Play Can Turning CO2 to Stone Help Save the Planet?

Caitlin Saks and Arlo Pérez Esquivel, joined by Alex Clark, investigate how the planet naturally turns CO2 into stone, and how scientists are trying to speed up this process. Cornell University Environmental Engineer Greeshma Gadikota illustrates how you can test out carbon sequestration at home. Lamont Doherty Earth Observatory’s Angela Slagle explores scaling up CO₂-to-stone transformation.

Play Is Biodegradable Plastic Actually Possible?

The Earth is covered in plastic—and we keep making more of it. Caitlin Saks and Arlo Pérez Esquivel join chemist Malika Jeffries-EL in her Boston University lab to explore just what it takes to break down plastics. Berkeley scientist Ting Xu shows how her lab is innovating a truly biodegradable plastic that fully breaks down plastic into its constituent molecules—in nature—in a matter of WEEKS.

Play Glass Is Making Your Internet Faster

Caitlin and Arlo visit the Diablo Glass School to discover how chemistry plays an important role in glass’s versatility, and how its properties can be manipulated. Dr. Desiré Whitmore — also known as “LaserChick” — uses lasers to demonstrate how information can be transmitted through glass, and explains how that forms the basis of an ever-growing global fiber optic network.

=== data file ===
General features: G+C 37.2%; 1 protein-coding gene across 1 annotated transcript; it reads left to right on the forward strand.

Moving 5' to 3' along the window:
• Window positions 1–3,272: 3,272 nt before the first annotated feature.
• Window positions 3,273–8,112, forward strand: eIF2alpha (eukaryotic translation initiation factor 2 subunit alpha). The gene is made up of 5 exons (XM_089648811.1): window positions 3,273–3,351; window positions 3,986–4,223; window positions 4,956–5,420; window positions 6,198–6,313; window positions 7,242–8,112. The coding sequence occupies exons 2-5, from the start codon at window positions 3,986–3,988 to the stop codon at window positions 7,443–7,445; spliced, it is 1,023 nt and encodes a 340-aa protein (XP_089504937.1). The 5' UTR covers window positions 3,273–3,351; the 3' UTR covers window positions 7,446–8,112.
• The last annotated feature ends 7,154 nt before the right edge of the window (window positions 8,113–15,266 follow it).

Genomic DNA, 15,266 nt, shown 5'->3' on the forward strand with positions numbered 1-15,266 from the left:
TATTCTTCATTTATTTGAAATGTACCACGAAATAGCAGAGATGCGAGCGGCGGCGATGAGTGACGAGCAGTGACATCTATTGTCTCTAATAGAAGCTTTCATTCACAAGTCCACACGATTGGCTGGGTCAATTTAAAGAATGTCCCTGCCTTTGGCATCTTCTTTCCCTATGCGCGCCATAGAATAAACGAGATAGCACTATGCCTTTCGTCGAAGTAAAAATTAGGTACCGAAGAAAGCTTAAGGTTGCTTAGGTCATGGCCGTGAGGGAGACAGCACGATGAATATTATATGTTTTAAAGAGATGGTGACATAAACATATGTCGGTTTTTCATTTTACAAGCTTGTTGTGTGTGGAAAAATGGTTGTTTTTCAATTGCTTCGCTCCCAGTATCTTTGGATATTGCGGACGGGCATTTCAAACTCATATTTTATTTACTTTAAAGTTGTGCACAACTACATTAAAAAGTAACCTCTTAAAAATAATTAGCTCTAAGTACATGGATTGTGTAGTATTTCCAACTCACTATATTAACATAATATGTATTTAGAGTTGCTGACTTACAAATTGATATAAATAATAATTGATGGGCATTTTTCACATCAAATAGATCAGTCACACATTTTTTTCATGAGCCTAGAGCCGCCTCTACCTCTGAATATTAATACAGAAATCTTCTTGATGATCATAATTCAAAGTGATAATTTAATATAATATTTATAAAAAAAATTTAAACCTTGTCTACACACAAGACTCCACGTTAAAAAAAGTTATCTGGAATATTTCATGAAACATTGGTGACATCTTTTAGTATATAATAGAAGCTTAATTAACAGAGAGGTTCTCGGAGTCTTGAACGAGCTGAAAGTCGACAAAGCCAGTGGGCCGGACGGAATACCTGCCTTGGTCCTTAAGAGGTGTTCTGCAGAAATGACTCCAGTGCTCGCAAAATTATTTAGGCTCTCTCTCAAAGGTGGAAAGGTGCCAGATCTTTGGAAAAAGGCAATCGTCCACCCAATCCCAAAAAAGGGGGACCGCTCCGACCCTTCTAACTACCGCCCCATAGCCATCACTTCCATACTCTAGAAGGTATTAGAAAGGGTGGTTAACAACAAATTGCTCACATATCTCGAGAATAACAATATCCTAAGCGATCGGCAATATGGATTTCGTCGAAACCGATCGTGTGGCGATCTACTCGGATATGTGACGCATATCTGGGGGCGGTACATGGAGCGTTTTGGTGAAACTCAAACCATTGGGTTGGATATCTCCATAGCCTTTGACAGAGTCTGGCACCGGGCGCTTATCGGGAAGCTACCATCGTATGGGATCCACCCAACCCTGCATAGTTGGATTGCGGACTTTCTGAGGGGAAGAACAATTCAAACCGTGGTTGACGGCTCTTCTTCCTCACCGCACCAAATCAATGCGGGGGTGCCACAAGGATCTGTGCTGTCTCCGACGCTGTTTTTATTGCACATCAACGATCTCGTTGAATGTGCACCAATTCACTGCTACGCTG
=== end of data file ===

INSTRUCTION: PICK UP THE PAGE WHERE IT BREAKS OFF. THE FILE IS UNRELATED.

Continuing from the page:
Play This Explosive Gas is Heating our Planet. Can we Capture it?

Controlling methane leaks and emissions is crucial for controlling global climate change. Hosts Caitlin Saks and Arlo Pérez Esquivel investigate this tricky molecule by tracing it to its source, in nature and in the city. They investigate why this molecule is so efficient at heating both our homes and our planet—and how scientists are trying to stem the flow of the molecule into the atmosphere.

Play What Does Sweat Have to do with the Global Water Crisis?

Why is water so crucial to us—and to all life on Earth? Out of Our Elements hosts Caitlin Saks and Arlo Pérez Esquivel examine their sweat to understand how the molecular structure of water makes it crucial for life as we know it. They also explore how the same molecular properties that make water essential for life come with a downside, helping to explain why we are facing a global water crisis.

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